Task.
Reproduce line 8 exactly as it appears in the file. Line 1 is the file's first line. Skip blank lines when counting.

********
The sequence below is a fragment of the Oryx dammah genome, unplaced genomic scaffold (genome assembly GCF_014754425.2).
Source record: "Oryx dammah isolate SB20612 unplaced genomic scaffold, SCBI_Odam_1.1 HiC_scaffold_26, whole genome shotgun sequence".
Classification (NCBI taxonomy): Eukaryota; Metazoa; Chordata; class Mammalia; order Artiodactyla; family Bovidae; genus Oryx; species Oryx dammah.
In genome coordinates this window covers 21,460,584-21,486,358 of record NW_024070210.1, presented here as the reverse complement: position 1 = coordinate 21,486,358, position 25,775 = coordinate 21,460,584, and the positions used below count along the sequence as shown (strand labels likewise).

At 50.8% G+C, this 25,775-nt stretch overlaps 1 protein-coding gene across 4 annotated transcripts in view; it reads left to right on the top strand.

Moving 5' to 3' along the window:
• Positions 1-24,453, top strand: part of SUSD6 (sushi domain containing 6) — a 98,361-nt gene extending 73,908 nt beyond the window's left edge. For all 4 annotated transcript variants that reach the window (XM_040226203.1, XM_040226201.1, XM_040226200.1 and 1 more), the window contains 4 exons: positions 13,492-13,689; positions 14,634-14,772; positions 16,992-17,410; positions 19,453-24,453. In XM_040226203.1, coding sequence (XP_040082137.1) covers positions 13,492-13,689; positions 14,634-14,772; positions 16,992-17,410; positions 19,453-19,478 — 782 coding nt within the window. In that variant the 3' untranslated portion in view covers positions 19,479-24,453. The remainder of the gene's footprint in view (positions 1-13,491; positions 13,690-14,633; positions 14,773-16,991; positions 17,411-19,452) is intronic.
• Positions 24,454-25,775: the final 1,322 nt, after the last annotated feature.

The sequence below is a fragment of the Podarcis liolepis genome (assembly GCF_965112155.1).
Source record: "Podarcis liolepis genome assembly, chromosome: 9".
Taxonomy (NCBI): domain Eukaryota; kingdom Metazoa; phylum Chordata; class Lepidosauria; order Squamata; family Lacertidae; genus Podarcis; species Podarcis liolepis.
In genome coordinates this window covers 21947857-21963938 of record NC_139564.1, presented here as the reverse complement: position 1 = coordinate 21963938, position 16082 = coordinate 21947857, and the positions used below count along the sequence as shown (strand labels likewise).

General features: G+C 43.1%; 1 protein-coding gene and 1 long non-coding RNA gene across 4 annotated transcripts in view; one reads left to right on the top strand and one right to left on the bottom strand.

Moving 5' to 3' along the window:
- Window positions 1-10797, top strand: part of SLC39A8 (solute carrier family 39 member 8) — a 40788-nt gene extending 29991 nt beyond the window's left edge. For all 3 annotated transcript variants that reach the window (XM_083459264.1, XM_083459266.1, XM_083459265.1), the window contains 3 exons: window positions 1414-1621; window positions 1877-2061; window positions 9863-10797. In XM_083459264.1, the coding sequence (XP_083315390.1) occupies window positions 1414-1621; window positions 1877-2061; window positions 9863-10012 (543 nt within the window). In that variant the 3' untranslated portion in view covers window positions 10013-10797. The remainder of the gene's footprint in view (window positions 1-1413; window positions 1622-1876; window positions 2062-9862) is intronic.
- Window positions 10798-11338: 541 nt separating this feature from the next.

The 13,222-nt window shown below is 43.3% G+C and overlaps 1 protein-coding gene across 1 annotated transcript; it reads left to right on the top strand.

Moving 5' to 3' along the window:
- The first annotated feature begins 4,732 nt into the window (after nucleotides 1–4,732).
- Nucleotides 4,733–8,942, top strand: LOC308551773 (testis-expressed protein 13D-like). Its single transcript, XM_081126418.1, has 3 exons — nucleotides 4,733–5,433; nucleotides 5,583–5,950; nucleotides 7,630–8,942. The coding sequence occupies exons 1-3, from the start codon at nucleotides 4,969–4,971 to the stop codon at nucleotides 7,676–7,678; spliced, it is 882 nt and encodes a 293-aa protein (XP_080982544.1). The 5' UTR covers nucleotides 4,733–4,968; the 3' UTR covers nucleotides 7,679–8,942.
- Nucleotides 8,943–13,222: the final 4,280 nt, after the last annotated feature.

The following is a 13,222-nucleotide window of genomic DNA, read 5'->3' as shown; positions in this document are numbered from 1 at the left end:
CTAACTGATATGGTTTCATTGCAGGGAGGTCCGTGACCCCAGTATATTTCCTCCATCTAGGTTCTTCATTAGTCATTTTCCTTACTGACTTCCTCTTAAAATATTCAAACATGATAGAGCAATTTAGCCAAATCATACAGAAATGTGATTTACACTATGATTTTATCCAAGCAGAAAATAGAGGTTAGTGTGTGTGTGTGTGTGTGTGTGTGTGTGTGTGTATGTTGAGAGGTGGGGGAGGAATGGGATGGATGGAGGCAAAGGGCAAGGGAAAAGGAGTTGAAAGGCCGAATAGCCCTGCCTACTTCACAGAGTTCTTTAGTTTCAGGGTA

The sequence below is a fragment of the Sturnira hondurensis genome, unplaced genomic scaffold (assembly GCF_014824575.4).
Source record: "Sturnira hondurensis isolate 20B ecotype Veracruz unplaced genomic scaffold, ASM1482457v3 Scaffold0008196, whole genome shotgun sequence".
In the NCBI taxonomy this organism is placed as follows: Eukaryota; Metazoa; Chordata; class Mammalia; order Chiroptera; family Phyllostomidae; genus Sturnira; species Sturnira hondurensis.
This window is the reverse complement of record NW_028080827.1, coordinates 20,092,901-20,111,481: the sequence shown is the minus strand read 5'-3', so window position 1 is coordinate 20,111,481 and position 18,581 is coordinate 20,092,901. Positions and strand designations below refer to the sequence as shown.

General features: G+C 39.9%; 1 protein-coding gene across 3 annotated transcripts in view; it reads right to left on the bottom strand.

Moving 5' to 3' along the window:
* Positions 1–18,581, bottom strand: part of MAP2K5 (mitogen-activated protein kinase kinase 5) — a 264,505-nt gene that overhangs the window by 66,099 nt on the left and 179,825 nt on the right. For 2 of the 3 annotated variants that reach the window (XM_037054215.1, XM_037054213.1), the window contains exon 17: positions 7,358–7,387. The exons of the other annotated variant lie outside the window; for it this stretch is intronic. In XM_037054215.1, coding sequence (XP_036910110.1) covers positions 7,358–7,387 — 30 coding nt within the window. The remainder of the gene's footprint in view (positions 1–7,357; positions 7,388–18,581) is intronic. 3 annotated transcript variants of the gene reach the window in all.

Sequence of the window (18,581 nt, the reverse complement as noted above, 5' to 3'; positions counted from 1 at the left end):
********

• Positions 24,454-25,775: the final 1,322 nt, after the last annotated feature.